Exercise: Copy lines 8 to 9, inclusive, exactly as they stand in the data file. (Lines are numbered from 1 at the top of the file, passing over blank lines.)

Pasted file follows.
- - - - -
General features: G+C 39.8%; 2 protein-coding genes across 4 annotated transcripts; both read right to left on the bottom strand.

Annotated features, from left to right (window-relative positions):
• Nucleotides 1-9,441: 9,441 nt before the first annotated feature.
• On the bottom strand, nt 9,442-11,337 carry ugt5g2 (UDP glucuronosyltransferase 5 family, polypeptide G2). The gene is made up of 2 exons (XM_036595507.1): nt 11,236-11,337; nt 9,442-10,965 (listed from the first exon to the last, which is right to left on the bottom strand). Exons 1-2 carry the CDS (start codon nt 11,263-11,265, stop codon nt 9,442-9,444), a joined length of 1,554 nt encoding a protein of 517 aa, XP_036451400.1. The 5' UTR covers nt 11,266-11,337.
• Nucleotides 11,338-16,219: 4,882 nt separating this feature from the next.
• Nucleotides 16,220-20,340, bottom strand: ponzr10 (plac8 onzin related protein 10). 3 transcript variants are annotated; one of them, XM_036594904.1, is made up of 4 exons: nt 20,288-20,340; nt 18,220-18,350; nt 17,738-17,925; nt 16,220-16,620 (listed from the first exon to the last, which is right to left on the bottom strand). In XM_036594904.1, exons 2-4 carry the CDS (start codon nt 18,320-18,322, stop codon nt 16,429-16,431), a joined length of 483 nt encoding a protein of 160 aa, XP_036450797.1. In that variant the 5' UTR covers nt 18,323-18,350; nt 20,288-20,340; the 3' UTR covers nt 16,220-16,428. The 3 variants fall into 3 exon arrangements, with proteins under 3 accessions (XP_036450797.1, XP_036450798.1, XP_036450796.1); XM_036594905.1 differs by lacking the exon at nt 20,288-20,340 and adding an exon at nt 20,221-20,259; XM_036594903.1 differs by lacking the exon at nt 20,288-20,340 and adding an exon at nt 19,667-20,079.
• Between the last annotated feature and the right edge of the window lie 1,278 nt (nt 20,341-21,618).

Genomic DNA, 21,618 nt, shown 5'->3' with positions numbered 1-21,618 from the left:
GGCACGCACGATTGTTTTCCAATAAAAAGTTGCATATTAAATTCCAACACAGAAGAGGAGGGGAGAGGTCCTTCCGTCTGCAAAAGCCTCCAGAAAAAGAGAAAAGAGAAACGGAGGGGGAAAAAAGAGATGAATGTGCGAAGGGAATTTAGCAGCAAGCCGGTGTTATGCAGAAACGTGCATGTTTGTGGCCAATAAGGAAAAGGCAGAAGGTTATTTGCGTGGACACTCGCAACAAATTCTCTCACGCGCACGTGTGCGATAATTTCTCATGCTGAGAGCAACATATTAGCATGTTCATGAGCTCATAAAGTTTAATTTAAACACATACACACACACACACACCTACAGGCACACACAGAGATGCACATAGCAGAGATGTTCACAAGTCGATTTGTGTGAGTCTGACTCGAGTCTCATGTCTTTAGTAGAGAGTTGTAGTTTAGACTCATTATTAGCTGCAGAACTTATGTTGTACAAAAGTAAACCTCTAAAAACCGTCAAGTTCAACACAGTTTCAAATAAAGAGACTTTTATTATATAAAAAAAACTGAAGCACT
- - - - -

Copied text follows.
Genomic DNA, 21,618 nt, shown 5'->3' with positions numbered 1-21,618 from the left:
GGCACGCACGATTGTTTTCCAATAAAAAGTTGCATATTAAATTCCAACACAGAAGAGGAGGGGAGAGGTCCTTCCGTCTGCAAAAGCCTCCAGAAAAAGAGAAAAGAGAAACGGAGGGGGAAAAAAGAGATGAATGTGCGAAGGGAATTTAGCAGCAAGCCGGTGTTATGCAGAAACGTGCATGTTTGTGGCCAATAAGGAAAAGGCAGAAGGTTATTTGCGTGGACACTCGCAACAAATTCTCTCACGCGCACGTGTGCGATAATTTCTCATGCTGAGAGCAACATATTAGCATGTTCATGAGCTCATAAAGTTTAATTTAAACACATACACACACACACACACCTACAGGCACACACAGAGATGCACATAGCAGAGATGTTCACAAGTCGATTTGTGTGAGTCTGACTCGAGTCTCATGTCTTTAGTAGAGAGTTGTAGTTTAGACTCATTATTAGCTGCAGAACTTATGTTGTACAAAAGTAAACCTCTAAAAACCGTCAAGTTCAACACAGTTTCAAATAAAGAGACTTTTATTATATAAAAAAAACTGAAGCACT